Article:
What is rosacea?
Rosacea is a chronic, and extremely common inflammatory skin disorder that causes redness and sometimes pimples that typically show up on the center of the face. It’s triggered by a hypersensitivity to many factors, from sun exposure to red wine. (Imagine sensitive skin times a hundred.) “Rosacea is on a spectrum from mild to severe, and the earliest sign is a tendency to flush easily due to persistently dilated blood vessels in the skin,” says dermatologist Heidi Waldorf MD, based in Nanuet, NY, and Associate Clinical Professor, Dermatology, Icahn School of Medicine at Mount Sinai in NYC. “Over time this commonly evolves into papular rosacea, with red, bumpy pimples on the central face.”
Is it rosacea or acne?
“It can be difficult to tell the difference,” says dermatologist Hilary Baldwin MD, Medical Director at The Acne Treatment and Research Center in Morristown, New Jersey and Clinical Associate Professor Dermatology, Rutgers Robert Wood Johnson Medical Center. “Acne can present all over the face, and adult breakouts are typically located at the jawline, while rosacea tends to be on the central face and is accompanied by background redness of the skin. With acne, you may also have blackheads.” Age is another consideration. “Rosacea typically occurs between the ages of 30 and 50, while most acne patients are under 25 years old,” adds Baldwin.
What’s the difference between blushing and rosacea?
We all tend to flush sometimes, whether it’s from embarrassment, strenuous exercise, a menopause hot flash, or too much red wine. Frequent flushing is easily confused with rosacea, but blushing comes and goes, and pops up all over the face, neck and chest. Rosacea is characterized by chronic redness, pimples, a thickening of the skin (especially on the nose and especially in men), or the appearance of broken capillaries on the mid-face.
What triggers rosacea?
Rosacea is a genetic condition, but more often than not it’s initiated, and exacerbated, by an impaired skin barrier. “The protective stratum corneum becomes more vulnerable, ceramides in the skin become deficient, and transepidermal water loss increases. All of these things make the skin dry and more susceptible to irritation from various triggers,” says Baldwin. And these triggers are all over the board: UV exposure, spicy food, alcohol (particularly red wine), hot drinks, hot showers, stress, and vasodilators such as blood pressure medications can all set rosacea off.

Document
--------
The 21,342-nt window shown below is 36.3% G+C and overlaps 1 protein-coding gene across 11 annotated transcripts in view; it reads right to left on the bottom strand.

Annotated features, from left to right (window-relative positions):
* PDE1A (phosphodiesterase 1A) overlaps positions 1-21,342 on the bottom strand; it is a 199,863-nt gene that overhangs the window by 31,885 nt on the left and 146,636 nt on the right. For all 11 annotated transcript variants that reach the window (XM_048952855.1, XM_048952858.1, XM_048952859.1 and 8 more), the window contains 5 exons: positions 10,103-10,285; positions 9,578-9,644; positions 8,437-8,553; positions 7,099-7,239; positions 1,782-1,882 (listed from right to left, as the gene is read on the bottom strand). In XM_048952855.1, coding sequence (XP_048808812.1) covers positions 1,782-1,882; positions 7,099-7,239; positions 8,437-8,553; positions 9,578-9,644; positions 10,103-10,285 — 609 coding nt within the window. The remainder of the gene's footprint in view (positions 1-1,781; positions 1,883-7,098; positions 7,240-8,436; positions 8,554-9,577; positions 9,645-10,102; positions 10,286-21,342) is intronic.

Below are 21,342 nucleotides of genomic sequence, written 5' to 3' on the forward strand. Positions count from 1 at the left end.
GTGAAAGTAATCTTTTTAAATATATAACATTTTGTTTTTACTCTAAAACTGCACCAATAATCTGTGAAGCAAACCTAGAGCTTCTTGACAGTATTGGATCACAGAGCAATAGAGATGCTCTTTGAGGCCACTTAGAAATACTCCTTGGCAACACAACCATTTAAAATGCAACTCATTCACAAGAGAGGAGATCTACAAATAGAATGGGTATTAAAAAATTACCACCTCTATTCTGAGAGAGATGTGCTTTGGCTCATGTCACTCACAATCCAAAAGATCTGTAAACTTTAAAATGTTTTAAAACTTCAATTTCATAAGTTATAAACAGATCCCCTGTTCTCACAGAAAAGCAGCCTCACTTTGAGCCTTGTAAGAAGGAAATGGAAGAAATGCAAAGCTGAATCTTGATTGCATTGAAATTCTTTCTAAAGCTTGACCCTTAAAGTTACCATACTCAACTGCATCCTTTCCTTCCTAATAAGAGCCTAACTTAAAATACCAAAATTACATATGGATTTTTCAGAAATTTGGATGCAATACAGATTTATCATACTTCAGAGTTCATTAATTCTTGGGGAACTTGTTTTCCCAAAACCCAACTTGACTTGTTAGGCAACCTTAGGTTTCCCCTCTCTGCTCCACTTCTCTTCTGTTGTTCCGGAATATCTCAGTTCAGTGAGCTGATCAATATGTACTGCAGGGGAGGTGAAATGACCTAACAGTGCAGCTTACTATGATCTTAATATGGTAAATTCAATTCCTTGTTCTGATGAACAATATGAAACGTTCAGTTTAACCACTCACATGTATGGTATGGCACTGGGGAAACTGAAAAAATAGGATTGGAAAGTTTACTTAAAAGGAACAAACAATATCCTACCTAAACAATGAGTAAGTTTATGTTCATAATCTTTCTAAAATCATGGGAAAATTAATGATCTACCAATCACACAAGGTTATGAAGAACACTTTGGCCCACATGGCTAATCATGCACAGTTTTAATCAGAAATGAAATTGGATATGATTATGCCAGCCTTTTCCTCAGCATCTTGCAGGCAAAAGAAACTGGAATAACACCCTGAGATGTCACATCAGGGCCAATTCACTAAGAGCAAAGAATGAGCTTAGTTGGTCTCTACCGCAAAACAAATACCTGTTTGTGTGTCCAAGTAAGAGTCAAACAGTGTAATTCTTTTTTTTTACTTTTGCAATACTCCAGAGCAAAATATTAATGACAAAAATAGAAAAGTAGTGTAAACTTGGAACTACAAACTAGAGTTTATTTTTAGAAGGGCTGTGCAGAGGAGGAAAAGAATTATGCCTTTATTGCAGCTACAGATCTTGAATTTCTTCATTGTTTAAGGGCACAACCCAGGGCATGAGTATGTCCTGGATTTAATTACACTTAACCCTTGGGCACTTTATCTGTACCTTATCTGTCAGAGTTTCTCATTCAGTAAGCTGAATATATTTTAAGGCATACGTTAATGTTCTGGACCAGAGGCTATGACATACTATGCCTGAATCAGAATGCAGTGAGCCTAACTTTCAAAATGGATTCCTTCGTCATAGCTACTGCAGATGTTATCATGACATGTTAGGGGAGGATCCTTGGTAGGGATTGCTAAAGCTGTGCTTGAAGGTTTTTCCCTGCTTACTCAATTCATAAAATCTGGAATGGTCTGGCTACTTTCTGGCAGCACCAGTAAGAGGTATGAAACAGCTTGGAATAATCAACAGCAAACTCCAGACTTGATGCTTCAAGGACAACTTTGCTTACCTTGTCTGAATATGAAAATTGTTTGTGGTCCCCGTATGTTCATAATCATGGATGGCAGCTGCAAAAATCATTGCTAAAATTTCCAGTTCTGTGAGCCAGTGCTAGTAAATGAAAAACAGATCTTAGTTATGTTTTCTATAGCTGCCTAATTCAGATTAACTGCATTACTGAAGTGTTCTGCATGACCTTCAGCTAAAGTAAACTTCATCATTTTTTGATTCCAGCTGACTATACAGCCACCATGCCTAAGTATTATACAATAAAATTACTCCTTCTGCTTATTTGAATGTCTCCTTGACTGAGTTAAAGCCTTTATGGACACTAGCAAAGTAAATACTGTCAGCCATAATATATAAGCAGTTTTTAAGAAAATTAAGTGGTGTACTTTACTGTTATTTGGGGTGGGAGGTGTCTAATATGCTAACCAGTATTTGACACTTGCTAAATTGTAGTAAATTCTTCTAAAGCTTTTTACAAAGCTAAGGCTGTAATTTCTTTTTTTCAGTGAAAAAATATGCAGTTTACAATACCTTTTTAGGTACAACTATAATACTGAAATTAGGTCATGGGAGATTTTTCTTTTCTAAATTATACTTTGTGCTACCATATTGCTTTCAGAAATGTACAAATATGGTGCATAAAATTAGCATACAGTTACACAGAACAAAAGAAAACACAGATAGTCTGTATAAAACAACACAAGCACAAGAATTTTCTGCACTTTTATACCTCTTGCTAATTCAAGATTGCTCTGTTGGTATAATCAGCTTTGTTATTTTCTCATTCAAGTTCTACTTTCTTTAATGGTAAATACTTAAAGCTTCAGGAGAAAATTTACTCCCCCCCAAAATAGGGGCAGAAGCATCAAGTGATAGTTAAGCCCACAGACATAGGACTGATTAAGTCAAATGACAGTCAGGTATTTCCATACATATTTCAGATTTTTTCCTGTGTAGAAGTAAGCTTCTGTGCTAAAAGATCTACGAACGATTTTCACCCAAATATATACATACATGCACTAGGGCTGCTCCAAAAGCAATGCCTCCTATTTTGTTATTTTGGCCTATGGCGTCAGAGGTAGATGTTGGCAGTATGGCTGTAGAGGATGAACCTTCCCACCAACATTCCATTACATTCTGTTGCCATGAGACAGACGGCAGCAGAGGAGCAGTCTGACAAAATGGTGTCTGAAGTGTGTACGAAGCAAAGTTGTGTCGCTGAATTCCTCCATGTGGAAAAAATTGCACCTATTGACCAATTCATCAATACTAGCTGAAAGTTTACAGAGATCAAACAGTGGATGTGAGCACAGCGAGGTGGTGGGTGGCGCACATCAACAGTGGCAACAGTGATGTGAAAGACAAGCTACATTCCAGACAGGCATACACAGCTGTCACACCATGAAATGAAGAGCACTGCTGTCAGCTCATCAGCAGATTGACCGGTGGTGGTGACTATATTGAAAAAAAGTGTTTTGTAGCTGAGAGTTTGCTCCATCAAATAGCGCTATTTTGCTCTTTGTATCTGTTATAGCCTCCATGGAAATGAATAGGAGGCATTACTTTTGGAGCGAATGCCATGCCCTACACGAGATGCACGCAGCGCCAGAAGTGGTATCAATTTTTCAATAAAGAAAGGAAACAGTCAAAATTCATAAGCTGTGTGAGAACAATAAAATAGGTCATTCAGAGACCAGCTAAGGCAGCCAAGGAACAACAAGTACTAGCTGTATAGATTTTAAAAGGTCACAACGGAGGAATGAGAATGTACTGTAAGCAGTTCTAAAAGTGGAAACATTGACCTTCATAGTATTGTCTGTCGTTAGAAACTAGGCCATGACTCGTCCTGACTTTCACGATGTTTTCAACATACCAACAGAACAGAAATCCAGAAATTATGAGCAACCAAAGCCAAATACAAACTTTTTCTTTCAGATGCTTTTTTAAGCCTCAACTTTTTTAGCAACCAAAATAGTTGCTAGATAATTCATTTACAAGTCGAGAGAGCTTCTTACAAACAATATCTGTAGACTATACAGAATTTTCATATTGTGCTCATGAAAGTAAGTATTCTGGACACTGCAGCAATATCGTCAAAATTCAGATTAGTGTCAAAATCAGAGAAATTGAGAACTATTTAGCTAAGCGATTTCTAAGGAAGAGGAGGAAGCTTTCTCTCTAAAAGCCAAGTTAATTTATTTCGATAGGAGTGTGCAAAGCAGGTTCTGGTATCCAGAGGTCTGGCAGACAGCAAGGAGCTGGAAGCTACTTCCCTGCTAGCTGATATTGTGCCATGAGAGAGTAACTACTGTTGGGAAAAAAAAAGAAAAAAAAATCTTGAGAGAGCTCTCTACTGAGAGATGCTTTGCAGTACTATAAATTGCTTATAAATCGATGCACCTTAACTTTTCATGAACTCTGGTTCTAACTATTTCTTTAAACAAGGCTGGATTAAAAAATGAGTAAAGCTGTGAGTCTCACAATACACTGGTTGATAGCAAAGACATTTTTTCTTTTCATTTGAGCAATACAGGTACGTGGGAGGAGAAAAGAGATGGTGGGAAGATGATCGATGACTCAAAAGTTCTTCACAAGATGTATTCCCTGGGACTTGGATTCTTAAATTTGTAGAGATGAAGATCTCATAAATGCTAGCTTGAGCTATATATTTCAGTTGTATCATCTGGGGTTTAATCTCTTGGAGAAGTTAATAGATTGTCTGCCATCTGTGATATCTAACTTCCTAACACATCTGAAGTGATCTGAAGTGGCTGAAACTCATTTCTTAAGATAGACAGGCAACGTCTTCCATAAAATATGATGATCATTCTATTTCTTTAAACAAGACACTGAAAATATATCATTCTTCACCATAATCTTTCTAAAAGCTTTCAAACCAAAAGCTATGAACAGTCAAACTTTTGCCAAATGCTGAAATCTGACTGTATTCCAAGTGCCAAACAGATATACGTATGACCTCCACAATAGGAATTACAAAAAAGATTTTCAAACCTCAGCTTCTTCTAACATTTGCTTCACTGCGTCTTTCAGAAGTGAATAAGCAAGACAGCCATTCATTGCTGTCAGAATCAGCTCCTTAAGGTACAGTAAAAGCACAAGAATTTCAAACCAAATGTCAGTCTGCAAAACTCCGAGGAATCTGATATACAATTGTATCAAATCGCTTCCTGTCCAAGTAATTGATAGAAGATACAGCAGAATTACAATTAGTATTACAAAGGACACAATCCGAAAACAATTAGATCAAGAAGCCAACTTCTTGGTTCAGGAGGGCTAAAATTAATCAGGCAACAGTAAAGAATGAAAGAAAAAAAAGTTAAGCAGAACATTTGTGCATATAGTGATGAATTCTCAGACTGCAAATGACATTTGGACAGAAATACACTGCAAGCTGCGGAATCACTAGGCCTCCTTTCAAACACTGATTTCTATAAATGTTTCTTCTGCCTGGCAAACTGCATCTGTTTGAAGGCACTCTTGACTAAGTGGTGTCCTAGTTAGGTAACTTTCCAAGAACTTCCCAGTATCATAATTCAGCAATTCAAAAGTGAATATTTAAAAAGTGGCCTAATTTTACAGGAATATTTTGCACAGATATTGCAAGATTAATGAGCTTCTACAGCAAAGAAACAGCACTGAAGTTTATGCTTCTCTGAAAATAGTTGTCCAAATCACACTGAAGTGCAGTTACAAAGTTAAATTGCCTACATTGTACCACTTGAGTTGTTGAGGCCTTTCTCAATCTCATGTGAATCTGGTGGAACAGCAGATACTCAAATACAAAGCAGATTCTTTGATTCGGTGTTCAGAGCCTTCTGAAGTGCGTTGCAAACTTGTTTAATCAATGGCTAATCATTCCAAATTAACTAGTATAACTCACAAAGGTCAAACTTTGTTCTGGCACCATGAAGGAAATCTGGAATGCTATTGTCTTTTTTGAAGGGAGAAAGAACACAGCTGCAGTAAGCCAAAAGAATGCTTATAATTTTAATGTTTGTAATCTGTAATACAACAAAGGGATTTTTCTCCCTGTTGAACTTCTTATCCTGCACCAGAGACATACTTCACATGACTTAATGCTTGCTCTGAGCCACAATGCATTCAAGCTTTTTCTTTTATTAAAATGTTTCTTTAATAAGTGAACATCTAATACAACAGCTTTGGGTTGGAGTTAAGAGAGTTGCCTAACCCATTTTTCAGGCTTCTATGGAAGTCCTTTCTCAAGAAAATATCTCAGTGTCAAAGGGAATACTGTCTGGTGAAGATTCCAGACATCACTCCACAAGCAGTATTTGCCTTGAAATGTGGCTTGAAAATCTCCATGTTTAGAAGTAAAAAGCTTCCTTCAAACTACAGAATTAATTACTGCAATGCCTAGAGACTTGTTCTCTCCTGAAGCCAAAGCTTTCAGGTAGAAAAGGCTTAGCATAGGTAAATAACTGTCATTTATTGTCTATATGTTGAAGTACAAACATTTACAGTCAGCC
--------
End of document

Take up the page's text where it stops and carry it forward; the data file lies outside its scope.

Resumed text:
3 Steps to treating rosacea
Strengthen your barrier
The first thing you want to do is make sure you’re not stripping natural oils from the skin, Baldwin says. Cleanse once or twice a day with a mild cleanser and lukewarm (not hot!) water. And then, moisturize, moisturize, moisturize! Look for humectants like glycerin and hyaluronic acid that bring water to the skin, and emollient ingredients (grape seed oil, jojoba oil) that seal in that moisture.
“Figure out your personal triggers by keeping a skin diary for a few weeks,” suggests Waldorf. “Once you’ve identified those factors, avoiding them will make a big difference.” If things like vigorous exercise or steamy showers spark a flare-up, Waldorf has a quick trick: “Hold something cold—a chilled bottle of water will do—against the side of your neck, at the jugular vein just underneath your jaw bone, to break the flush.”
“You don’t want to use acids, scrubs, astringents, retinoids, anything that could irritate sensitive skin,” says Waldorf. Stick to bland, unscented skin care products that contain moisturizing humectants and emollients, and look for anti-inflammatory topical ingredients like colloidal oatmeal, aloe, allantoin, chamomile, and green tea that help soothe skin and minimize redness. Because UV exposure can trigger and worsen rosacea, daily sun protection is critical too!
What can a doctor do?
If these steps aren’t getting the condition under control, see a dermatologist who can prescribe an oral or topical antibiotic medication (or a combination treatment of both simultaneously) to treat the inflammation of papular rosacea. “To reduce redness, a doctor will do a series of vascular laser or intense pulsed light (IPL) treatments that eliminate the superficial blood vessels near the surface of the skin that contribute to flushing,” says Waldorf.
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